The hitherto unknown and unstudied Sri Matottara Tantra provides us with extremely important information on the Yogini cult. The Matottara, listed in certain traditions as one of the original sixty-four tantras, ends each chapter with a reference to its doctrine as Yoginiguhya meaning "Secret of the Yoginis". Written in Sanskrit, this tantra exists in the Nepal National Archives in over thirty manuscript copies in both the Newari and Devanagari scripts, of which the earliest version dated in the text itself, belongs to the Newari year 729 or A. D. 1609. My study of this tantra is based on a complete version written in the Devanagari scripts (No. 4-2506). Not unknown in India proper, the Matottara Tantra is the original of the so-called Goraksa Samhita published in its incomplete form by the Sanskrit University at Varanasi. In this later version, it is repeatedly stated that this esoteric knowledge has not been told elsewhere except in the Sri Matottara (anya tantram maya guptam kathitam srimatottare), and each chapter ends with the statement that the text is of the Kaula school. Janardan Pandeya who edited the Goraksa Samhita is of the opinion that the manuscript is approximately four hundred years old. The text of the Samhita may, however, have been composed much earlier, which would indicate that the original Matottara was composed earlier still.

Taking the form of a dialogue between Siva and Devi Kubjika, the Sri Matottara Tantra is in the nature of a compendium of cakras (ritual circles), the origin and significance of each being explained in an independent chapter, together with instructions for its diagrammatic presentation. Of special relevance to Yoginis are four cakras detailed in this text; the Khecari Cakra and the Yogini Cakra are both circles of sixty-four Yoginis; the Mula Cakra is a grouping of eighty-one Yoginis; and the Malini Cakra is a circle of fifty goddesses. The Matottara intimates that the aim of Yogini worship is the acquisition of a variety of occult powers and it also given an indication of the ritual practices associated with the cult.

It appears that the worship of the Yoginis, most frequently in a group of sixty-four, was one of the significant, though less familiar, cults practiced by the Saktas who believed in the supremacy of Sakti or Power concentrated in the person of the Great Goddess.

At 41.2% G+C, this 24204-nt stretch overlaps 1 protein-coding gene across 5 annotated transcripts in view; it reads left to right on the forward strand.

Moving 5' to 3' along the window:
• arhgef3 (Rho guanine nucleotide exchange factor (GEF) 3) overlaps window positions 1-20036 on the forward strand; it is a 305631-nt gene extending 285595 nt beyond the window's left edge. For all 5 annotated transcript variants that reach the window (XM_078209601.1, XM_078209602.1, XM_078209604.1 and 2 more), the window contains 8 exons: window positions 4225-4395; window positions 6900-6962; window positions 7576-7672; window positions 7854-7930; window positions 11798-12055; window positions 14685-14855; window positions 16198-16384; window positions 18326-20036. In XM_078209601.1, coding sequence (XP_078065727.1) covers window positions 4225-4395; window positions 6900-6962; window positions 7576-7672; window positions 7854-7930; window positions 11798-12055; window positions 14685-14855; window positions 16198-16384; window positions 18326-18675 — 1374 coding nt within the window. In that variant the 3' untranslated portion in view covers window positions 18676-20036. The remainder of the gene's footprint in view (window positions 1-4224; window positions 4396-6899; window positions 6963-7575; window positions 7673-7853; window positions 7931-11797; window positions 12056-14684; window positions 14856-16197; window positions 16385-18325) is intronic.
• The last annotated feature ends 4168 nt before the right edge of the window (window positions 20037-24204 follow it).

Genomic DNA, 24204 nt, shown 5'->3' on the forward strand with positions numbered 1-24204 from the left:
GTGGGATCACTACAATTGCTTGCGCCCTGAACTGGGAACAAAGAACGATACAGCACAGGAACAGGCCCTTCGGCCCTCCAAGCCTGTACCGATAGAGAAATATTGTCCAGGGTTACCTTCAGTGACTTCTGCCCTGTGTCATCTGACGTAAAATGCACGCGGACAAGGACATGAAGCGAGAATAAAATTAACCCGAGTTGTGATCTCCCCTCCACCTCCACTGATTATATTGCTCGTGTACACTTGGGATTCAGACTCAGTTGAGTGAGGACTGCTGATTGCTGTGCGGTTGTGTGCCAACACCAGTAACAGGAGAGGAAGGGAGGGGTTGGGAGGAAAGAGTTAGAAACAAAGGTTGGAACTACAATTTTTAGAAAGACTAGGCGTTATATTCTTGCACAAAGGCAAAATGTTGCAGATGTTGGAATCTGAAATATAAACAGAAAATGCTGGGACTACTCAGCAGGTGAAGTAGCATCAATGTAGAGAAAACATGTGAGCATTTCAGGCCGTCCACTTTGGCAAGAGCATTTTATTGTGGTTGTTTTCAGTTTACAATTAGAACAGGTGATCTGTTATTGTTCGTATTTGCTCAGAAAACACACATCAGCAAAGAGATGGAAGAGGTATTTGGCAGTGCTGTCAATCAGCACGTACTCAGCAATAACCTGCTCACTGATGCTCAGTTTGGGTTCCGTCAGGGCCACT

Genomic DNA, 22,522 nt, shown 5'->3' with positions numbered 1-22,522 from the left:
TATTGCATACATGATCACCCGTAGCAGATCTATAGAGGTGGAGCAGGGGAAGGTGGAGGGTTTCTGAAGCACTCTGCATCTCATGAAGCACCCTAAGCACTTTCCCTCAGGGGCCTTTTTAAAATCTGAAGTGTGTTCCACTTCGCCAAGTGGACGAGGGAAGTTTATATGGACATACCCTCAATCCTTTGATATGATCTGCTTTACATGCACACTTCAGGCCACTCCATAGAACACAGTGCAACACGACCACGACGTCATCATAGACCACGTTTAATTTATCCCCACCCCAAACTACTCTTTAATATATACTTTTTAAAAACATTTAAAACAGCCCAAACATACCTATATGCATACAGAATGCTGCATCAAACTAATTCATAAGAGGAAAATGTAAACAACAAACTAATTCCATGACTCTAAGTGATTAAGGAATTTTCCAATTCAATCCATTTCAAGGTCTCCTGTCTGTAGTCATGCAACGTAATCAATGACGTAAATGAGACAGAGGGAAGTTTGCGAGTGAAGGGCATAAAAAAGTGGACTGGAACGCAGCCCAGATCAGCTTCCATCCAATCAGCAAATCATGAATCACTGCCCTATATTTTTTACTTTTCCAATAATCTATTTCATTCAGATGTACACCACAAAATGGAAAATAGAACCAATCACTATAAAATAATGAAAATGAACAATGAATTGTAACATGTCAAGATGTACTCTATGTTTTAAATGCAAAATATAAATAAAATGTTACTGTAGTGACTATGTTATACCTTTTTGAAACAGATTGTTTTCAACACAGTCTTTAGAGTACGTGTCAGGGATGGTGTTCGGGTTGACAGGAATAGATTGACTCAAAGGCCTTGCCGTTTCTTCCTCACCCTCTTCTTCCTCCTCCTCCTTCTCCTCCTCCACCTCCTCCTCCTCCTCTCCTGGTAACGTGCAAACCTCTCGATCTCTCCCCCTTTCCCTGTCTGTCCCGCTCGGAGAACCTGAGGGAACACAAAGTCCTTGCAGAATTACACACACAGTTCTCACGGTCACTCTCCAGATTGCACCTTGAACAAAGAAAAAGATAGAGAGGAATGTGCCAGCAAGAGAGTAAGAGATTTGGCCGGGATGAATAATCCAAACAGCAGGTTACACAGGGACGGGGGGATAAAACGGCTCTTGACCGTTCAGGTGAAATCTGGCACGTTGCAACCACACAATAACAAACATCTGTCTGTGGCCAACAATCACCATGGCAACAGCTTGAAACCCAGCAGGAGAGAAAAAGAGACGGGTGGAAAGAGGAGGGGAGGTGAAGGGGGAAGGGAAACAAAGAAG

CONTENTS

 

Acknowledgements viii
Preface ix
Introduction 1
Concepts and Cult  
1. The Many Aspects of Yoginis 11
2. The Circle and Cakras of Yoginis 39
3. Occult Powers and Cult Practices 53
Yogini Temples and Images  
4. Origins and Spread of the Yogini Cult 67
5. Sixty-four Yogini Temples in Orissa 91
6. Sixty-four Yogini Temples in Central India 115
7. Bheraghat: A Temple of Eight-one Yoginis 125
8. Temples of the Forty-two Yoginis 141
9. Four Collections of Yoginis from Central India 145
10. South Indian Yoginis 175
Conclusion 185
Appendix I: Yoginis Including Matrkas 187
Appendix II: Two Major Yogini Traditions Excluding Matrkas 201
Appendix III: Two unfolding Formations of 64 Yoginis 217
Notes 219
Bibliography 228
Index 237

Click Here for More Books Published By National Museum

 


Delivered by to all international destinations within 3 to 5 days, fully insured.

YOGINI CULT AND TEMPLES: A Tantric Tradition (A Rare Book)

Item Code:
IDE937
Cover:
Hardcover
Edition:
1986
Language:
English
Size:
13.2" X 10.0"
Pages:
252 (Color Illus: 33, B & W Illus: 171, Figures: 18, Map: 1)
Other Details:
Weight of the Book: 1.820 Kg
Price:
$100.00   Shipping Free - 4 to 6 days
Notify me when this item is available
Notify me when this item is available
You will be notified when this item is available
Add to Wishlist
Send as e-card
Send as free online greeting card
YOGINI CULT AND TEMPLES: A Tantric Tradition (A Rare Book)

Verify the characters on the left

From:
Edit     
You will be informed as and when your card is viewed. Please note that your card will be active in the system for 30 days.

Viewed 27809 times since 24th Aug, 2014

Preface

A simple circular enclosure with no roof and no hidden sanctum sanctorum, standing open to the sky and permitting the sunlight to pour into its exposed arena, is an unusual phenomenon for an Indian temple. Within the enclosure and placed in niches in its circular walls are a series of female images, generally sixty-four in number, with beautiful bodies but often with non-human heads. These shrines are referred to as Chaunsat (64) Yogini temple; the cult that gave rise to them has remained a mystery and total ignorance surrounds their character and construction. Intrigued by the curious nature of these temples and their enigmatic images, I embarked on a study of the Yoginis and their shrines, hoping to uncover the secrets of this mysterious cult.

Remains of this remarkable variety of temple are scattered over the northern part of India and with a few exceptions, they are located in sites remote and difficult of access. Most of the Yogini temples were reported by Cunningham in his exploratory tours of the late 19th century, but few have been explored since. My travels into the les frequented parts of central India where robber-gangs known as dacoits are still active, led to interesting encounters. At Dudahi (which has a Yogini temple) the villagers barricaded themselves in their huts fully convinced that I was the local dacoit queen, Hasina; while at the Yogini site of Naresar, I discovered that following a successful kidnapping, the temples were frequently used by the dacoits as a safe and unknown shelter.